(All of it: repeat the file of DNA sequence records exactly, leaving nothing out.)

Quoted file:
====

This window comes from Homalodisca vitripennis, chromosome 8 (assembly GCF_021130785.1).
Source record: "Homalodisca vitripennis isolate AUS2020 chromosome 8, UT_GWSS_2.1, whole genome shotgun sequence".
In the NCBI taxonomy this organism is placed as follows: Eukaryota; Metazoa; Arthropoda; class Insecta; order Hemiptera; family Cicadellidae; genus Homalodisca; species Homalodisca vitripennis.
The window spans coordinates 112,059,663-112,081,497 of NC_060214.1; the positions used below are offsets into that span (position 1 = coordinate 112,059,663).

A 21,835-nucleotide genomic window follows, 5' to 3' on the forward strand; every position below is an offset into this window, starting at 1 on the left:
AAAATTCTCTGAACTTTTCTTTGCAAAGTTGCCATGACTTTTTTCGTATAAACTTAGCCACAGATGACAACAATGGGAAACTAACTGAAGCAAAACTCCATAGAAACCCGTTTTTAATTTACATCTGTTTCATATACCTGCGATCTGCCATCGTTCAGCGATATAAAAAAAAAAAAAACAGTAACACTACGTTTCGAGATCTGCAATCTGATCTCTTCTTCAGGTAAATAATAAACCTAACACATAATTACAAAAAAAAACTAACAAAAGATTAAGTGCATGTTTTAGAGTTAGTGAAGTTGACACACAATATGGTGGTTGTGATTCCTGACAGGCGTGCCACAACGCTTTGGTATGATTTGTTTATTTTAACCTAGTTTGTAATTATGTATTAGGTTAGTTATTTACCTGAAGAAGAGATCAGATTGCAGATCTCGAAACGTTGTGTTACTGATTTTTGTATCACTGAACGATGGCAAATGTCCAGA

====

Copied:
This window comes from Homalodisca vitripennis, chromosome 8 (assembly GCF_021130785.1).
Source record: "Homalodisca vitripennis isolate AUS2020 chromosome 8, UT_GWSS_2.1, whole genome shotgun sequence".
In the NCBI taxonomy this organism is placed as follows: Eukaryota; Metazoa; Arthropoda; class Insecta; order Hemiptera; family Cicadellidae; genus Homalodisca; species Homalodisca vitripennis.
The window spans coordinates 112,059,663-112,081,497 of NC_060214.1; the positions used below are offsets into that span (position 1 = coordinate 112,059,663).

A 21,835-nucleotide genomic window follows, 5' to 3' on the forward strand; every position below is an offset into this window, starting at 1 on the left:
AAAATTCTCTGAACTTTTCTTTGCAAAGTTGCCATGACTTTTTTCGTATAAACTTAGCCACAGATGACAACAATGGGAAACTAACTGAAGCAAAACTCCATAGAAACCCGTTTTTAATTTACATCTGTTTCATATACCTGCGATCTGCCATCGTTCAGCGATATAAAAAAAAAAAAAACAGTAACACTACGTTTCGAGATCTGCAATCTGATCTCTTCTTCAGGTAAATAATAAACCTAACACATAATTACAAAAAAAAACTAACAAAAGATTAAGTGCATGTTTTAGAGTTAGTGAAGTTGACACACAATATGGTGGTTGTGATTCCTGACAGGCGTGCCACAACGCTTTGGTATGATTTGTTTATTTTAACCTAGTTTGTAATTATGTATTAGGTTAGTTATTTACCTGAAGAAGAGATCAGATTGCAGATCTCGAAACGTTGTGTTACTGATTTTTGTATCACTGAACGATGGCAAATGTCCAGA